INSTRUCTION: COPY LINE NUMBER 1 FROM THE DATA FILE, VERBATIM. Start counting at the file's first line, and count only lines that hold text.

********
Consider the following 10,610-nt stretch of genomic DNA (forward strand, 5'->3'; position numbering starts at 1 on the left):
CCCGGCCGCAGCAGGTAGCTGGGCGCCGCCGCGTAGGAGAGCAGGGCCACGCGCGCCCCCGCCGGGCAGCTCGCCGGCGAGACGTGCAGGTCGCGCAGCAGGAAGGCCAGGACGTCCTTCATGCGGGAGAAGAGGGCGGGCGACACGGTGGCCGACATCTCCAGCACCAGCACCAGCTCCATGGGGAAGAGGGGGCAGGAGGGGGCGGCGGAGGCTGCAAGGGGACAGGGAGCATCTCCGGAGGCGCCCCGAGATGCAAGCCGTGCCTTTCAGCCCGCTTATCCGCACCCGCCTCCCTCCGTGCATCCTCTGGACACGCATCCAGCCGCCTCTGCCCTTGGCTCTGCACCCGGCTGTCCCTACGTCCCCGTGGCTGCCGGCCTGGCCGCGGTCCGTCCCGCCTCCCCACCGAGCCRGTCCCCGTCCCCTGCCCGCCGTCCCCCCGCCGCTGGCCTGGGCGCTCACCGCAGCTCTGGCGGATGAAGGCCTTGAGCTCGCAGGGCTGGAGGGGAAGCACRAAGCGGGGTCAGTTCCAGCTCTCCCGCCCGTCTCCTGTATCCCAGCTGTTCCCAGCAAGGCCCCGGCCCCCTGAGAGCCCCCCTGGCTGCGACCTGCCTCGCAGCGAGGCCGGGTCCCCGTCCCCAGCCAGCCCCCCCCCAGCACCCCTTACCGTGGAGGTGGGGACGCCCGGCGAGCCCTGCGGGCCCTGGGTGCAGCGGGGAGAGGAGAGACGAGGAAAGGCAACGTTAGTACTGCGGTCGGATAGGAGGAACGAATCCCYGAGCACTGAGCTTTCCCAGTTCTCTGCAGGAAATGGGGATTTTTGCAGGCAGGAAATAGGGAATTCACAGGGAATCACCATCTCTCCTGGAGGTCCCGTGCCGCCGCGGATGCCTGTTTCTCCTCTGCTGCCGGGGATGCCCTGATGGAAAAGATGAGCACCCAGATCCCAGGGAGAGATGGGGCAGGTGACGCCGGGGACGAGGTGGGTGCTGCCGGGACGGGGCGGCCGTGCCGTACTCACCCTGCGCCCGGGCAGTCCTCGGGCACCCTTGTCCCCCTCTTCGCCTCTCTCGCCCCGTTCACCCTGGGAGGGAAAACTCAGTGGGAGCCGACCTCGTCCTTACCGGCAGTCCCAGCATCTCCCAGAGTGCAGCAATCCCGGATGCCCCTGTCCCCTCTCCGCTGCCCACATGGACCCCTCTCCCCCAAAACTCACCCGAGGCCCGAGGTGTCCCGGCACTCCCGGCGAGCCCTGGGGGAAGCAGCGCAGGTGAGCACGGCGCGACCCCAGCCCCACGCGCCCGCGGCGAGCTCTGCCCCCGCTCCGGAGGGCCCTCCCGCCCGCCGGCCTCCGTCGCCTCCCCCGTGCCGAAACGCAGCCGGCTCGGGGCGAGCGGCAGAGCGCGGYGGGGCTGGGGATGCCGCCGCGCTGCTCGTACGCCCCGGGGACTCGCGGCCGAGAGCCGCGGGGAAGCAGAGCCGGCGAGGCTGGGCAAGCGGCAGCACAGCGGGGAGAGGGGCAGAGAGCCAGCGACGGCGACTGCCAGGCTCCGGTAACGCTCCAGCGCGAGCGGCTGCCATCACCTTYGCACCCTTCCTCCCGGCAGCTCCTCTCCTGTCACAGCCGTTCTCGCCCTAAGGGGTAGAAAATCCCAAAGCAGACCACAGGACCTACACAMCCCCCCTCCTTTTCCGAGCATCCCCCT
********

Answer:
Consider the following 10,610-nt stretch of genomic DNA (forward strand, 5'->3'; position numbering starts at 1 on the left):